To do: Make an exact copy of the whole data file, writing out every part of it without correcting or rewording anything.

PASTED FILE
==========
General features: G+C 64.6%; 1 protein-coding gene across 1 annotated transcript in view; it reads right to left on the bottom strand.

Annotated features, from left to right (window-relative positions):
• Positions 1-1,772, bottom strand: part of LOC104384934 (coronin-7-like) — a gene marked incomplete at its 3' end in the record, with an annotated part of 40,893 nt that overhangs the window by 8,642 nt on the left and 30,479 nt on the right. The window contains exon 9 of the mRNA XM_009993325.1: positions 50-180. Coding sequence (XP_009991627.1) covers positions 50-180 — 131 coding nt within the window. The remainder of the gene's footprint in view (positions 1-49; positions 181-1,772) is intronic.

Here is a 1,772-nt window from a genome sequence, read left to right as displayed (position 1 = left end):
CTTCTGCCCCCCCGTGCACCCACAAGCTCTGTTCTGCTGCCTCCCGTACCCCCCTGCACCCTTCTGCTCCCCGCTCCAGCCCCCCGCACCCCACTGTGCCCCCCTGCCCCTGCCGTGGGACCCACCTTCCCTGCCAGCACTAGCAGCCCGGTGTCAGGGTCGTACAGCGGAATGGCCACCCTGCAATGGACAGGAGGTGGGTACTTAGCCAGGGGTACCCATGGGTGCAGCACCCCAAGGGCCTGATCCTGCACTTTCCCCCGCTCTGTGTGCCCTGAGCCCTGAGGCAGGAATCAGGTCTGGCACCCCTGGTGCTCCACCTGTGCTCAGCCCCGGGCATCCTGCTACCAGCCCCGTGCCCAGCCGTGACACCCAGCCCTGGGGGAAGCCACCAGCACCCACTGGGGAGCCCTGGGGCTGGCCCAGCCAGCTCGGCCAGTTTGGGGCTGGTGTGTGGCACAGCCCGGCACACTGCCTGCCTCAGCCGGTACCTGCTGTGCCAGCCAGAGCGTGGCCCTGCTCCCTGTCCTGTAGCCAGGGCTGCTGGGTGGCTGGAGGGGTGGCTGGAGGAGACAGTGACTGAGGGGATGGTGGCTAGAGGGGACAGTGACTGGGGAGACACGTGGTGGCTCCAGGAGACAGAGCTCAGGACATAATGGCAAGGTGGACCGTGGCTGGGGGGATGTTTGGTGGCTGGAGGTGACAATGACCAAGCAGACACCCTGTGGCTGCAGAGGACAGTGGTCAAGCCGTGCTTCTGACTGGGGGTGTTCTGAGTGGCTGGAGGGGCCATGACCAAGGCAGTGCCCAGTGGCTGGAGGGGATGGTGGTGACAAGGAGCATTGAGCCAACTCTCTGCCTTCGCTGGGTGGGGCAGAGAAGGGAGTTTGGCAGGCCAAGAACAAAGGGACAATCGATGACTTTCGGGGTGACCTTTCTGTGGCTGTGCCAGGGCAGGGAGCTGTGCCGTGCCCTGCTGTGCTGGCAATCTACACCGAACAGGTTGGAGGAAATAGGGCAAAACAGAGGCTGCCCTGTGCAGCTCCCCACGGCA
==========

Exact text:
General features: G+C 64.6%; 1 protein-coding gene across 1 annotated transcript in view; it reads right to left on the bottom strand.

Annotated features, from left to right (window-relative positions):
• Positions 1-1,772, bottom strand: part of LOC104384934 (coronin-7-like) — a gene marked incomplete at its 3' end in the record, with an annotated part of 40,893 nt that overhangs the window by 8,642 nt on the left and 30,479 nt on the right. The window contains exon 9 of the mRNA XM_009993325.1: positions 50-180. Coding sequence (XP_009991627.1) covers positions 50-180 — 131 coding nt within the window. The remainder of the gene's footprint in view (positions 1-49; positions 181-1,772) is intronic.

Here is a 1,772-nt window from a genome sequence, read left to right as displayed (position 1 = left end):
CTTCTGCCCCCCCGTGCACCCACAAGCTCTGTTCTGCTGCCTCCCGTACCCCCCTGCACCCTTCTGCTCCCCGCTCCAGCCCCCCGCACCCCACTGTGCCCCCCTGCCCCTGCCGTGGGACCCACCTTCCCTGCCAGCACTAGCAGCCCGGTGTCAGGGTCGTACAGCGGAATGGCCACCCTGCAATGGACAGGAGGTGGGTACTTAGCCAGGGGTACCCATGGGTGCAGCACCCCAAGGGCCTGATCCTGCACTTTCCCCCGCTCTGTGTGCCCTGAGCCCTGAGGCAGGAATCAGGTCTGGCACCCCTGGTGCTCCACCTGTGCTCAGCCCCGGGCATCCTGCTACCAGCCCCGTGCCCAGCCGTGACACCCAGCCCTGGGGGAAGCCACCAGCACCCACTGGGGAGCCCTGGGGCTGGCCCAGCCAGCTCGGCCAGTTTGGGGCTGGTGTGTGGCACAGCCCGGCACACTGCCTGCCTCAGCCGGTACCTGCTGTGCCAGCCAGAGCGTGGCCCTGCTCCCTGTCCTGTAGCCAGGGCTGCTGGGTGGCTGGAGGGGTGGCTGGAGGAGACAGTGACTGAGGGGATGGTGGCTAGAGGGGACAGTGACTGGGGAGACACGTGGTGGCTCCAGGAGACAGAGCTCAGGACATAATGGCAAGGTGGACCGTGGCTGGGGGGATGTTTGGTGGCTGGAGGTGACAATGACCAAGCAGACACCCTGTGGCTGCAGAGGACAGTGGTCAAGCCGTGCTTCTGACTGGGGGTGTTCTGAGTGGCTGGAGGGGCCATGACCAAGGCAGTGCCCAGTGGCTGGAGGGGATGGTGGTGACAAGGAGCATTGAGCCAACTCTCTGCCTTCGCTGGGTGGGGCAGAGAAGGGAGTTTGGCAGGCCAAGAACAAAGGGACAATCGATGACTTTCGGGGTGACCTTTCTGTGGCTGTGCCAGGGCAGGGAGCTGTGCCGTGCCCTGCTGTGCTGGCAATCTACACCGAACAGGTTGGAGGAAATAGGGCAAAACAGAGGCTGCCCTGTGCAGCTCCCCACGGCA